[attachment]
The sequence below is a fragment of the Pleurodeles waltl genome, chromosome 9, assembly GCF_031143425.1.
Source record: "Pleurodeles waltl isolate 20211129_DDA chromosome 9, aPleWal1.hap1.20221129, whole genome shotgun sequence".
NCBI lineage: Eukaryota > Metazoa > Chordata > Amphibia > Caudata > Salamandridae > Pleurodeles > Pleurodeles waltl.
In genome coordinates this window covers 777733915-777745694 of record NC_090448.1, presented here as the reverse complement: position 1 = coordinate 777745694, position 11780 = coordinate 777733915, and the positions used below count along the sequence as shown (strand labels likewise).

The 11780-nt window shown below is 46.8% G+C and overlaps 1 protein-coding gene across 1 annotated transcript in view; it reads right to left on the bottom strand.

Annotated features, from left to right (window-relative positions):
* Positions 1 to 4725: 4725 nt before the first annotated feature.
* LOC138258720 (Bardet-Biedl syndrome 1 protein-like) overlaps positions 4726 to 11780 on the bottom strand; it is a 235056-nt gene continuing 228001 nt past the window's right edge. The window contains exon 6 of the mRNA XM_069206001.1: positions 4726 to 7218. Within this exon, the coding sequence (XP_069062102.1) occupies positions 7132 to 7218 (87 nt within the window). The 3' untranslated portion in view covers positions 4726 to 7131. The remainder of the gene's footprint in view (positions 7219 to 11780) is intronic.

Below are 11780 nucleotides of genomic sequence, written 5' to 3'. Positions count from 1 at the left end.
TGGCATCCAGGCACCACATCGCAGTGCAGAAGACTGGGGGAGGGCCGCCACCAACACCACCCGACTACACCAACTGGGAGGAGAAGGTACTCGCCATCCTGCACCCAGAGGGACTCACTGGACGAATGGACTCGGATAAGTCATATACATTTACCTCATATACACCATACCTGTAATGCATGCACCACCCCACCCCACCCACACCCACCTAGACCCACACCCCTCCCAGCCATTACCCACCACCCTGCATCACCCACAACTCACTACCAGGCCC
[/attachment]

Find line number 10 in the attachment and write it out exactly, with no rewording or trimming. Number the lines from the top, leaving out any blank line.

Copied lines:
TGGCATCCAGGCACCACATCGCAGTGCAGAAGACTGGGGGAGGGCCGCCACCAACACCACCCGACTACACCAACTGGGAGGAGAAGGTACTCGCCATCCTGCACCCAGAGGGACTCACTGGACGAATGGACTCGGATAAGTCATATACATTTACCTCATATACACCATACCTGTAATGCATGCACCACCCCACCCCACCCACACCCACCTAGACCCACACCCCTCCCAGCCATTACCCACCACCCTGCATCACCCACAACTCACTACCAGGCCC